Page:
New Canadian Media

NewsBriefs: Health-Care System Preps for Refugee Influx

Written by  New Canadian Media Wednesday, 25 November 2015 17:47
A doctor examines Syrian refugee Abdullah Qattach in Rayfoun, Lebanon. In Canada, health-care professionals are prepping for an influx of refugees with a focus on pediatric and mental health services.
A doctor examines Syrian refugee Abdullah Qattach in Rayfoun, Lebanon. In Canada, health-care professionals are prepping for an influx of refugees with a focus on pediatric and mental health services. Photo Credit: Trocaire via Flickr CC

by Samantha Lui in Toronto

As Syrian refugees make their way to Canada, medical professionals and volunteers across the country are busy prepping to assist in medical care services. 

About 900 to 1,000 refugees are expected to land in Canada  primarily at airports in Toronto and Montreal  daily in the coming weeks. 

With those numbers, Dr. Paul Caulford, the co-founder of The Canadian Centre for Refugee and Immigrant Health Care (CCRIHC), says there is a need for more volunteers to help out with medical care.

“[We’re] looking at issues like settlement, housing and mental health,” Caulford says, noting that his volunteers are hoping to increase the hours they work, as well as operate a clinic on Saturdays. 

“We have a shortage of providers as it is. We are trying to ramp up our volunteers.”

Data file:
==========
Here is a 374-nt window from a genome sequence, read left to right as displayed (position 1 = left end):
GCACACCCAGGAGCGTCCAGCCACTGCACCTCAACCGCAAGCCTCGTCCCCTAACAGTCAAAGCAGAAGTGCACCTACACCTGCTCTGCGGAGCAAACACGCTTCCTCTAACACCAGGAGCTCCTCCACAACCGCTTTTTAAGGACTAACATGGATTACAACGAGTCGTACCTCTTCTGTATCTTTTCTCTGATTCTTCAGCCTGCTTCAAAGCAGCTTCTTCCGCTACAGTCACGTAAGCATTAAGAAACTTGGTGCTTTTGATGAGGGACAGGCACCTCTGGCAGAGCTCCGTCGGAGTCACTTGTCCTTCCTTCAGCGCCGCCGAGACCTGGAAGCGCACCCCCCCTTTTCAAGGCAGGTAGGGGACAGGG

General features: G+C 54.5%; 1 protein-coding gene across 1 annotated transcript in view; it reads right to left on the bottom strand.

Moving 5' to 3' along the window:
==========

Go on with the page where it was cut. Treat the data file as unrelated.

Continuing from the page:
“We don’t know the level at which these individuals are going to be injured, traumatized, wounded, sick or unhealthy.”

So far, nurses, midwives, pediatricians and social workers have offered to assist the influx of refugees coming to Canada. Medication such as antibiotics has also been donated to help with the effort. 

“We don’t know the level at which these individuals are going to be injured, traumatized, wounded, sick or unhealthy,” Caulford says, noting that he’s seen refugees with bullet wounds and deformities as a result of being shot.

He adds that pediatric care and mental health also remain a priority. 

“I think [the best thing] for children and youth new to Canada is to have their full family unit together and to get those kids into playgrounds and schoolyards as soon as we can, so they can kick a soccer ball and not run away from a bomb,” he says.

“That’s been shown to be one of the healthiest things you can do for mental health and post-traumatic stress disorder. It’s to get them playing with the other children.”

“[T]his is going to make us better at managing surge issues and managing increasing demands within the health-care system.”

But while he and several volunteer medical professionals are busy prepping for refugee arrivals, Caulford concludes that the stress of it all will ultimately benefit Canada’s health-care system in the long run. 

“We think this is going to make us better at managing surge issues and managing increasing demands within the health-care system,” he says.

“It’s going to teach us of other surges that are to come [and teach us] how to organize ourselves better.”

WelcomePack Encourages Canadians to Welcome Newcomers